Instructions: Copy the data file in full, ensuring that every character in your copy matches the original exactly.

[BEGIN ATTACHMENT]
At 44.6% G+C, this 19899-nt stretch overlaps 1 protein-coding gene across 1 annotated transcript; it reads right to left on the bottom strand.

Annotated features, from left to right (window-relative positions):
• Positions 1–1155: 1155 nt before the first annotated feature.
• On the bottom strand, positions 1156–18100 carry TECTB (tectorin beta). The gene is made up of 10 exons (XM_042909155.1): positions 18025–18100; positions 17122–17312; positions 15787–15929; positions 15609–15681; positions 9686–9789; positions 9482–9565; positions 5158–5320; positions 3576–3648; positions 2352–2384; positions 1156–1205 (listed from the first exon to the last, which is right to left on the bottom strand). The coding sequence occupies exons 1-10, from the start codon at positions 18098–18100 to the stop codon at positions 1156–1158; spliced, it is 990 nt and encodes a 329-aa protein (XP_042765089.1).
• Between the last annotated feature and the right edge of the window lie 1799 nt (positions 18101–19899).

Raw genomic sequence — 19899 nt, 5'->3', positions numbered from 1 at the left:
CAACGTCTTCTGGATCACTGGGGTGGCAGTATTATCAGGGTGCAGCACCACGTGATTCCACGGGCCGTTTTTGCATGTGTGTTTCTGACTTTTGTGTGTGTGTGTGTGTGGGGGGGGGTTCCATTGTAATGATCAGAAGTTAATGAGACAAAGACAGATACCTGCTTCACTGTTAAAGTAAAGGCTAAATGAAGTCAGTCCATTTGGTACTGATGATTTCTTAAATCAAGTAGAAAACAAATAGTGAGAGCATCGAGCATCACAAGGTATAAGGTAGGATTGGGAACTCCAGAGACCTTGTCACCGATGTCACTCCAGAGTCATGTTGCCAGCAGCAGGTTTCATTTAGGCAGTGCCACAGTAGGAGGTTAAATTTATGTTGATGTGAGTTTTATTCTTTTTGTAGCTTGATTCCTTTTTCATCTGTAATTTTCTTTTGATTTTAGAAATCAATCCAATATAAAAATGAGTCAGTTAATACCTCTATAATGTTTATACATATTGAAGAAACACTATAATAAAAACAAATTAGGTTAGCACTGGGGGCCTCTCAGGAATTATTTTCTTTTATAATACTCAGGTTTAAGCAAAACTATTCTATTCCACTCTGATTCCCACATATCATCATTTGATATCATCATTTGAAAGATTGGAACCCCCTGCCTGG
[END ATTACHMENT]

At 44.6% G+C, this 19899-nt stretch overlaps 1 protein-coding gene across 1 annotated transcript; it reads right to left on the bottom strand.

Annotated features, from left to right (window-relative positions):
• Positions 1–1155: 1155 nt before the first annotated feature.
• On the bottom strand, positions 1156–18100 carry TECTB (tectorin beta). The gene is made up of 10 exons (XM_042909155.1): positions 18025–18100; positions 17122–17312; positions 15787–15929; positions 15609–15681; positions 9686–9789; positions 9482–9565; positions 5158–5320; positions 3576–3648; positions 2352–2384; positions 1156–1205 (listed from the first exon to the last, which is right to left on the bottom strand). The coding sequence occupies exons 1-10, from the start codon at positions 18098–18100 to the stop codon at positions 1156–1158; spliced, it is 990 nt and encodes a 329-aa protein (XP_042765089.1).
• Between the last annotated feature and the right edge of the window lie 1799 nt (positions 18101–19899).

Raw genomic sequence — 19899 nt, 5'->3', positions numbered from 1 at the left:
CAACGTCTTCTGGATCACTGGGGTGGCAGTATTATCAGGGTGCAGCACCACGTGATTCCACGGGCCGTTTTTGCATGTGTGTTTCTGACTTTTGTGTGTGTGTGTGTGTGGGGGGGGGTTCCATTGTAATGATCAGAAGTTAATGAGACAAAGACAGATACCTGCTTCACTGTTAAAGTAAAGGCTAAATGAAGTCAGTCCATTTGGTACTGATGATTTCTTAAATCAAGTAGAAAACAAATAGTGAGAGCATCGAGCATCACAAGGTATAAGGTAGGATTGGGAACTCCAGAGACCTTGTCACCGATGTCACTCCAGAGTCATGTTGCCAGCAGCAGGTTTCATTTAGGCAGTGCCACAGTAGGAGGTTAAATTTATGTTGATGTGAGTTTTATTCTTTTTGTAGCTTGATTCCTTTTTCATCTGTAATTTTCTTTTGATTTTAGAAATCAATCCAATATAAAAATGAGTCAGTTAATACCTCTATAATGTTTATACATATTGAAGAAACACTATAATAAAAACAAATTAGGTTAGCACTGGGGGCCTCTCAGGAATTATTTTCTTTTATAATACTCAGGTTTAAGCAAAACTATTCTATTCCACTCTGATTCCCACATATCATCATTTGATATCATCATTTGAAAGATTGGAACCCCCTGCCTGG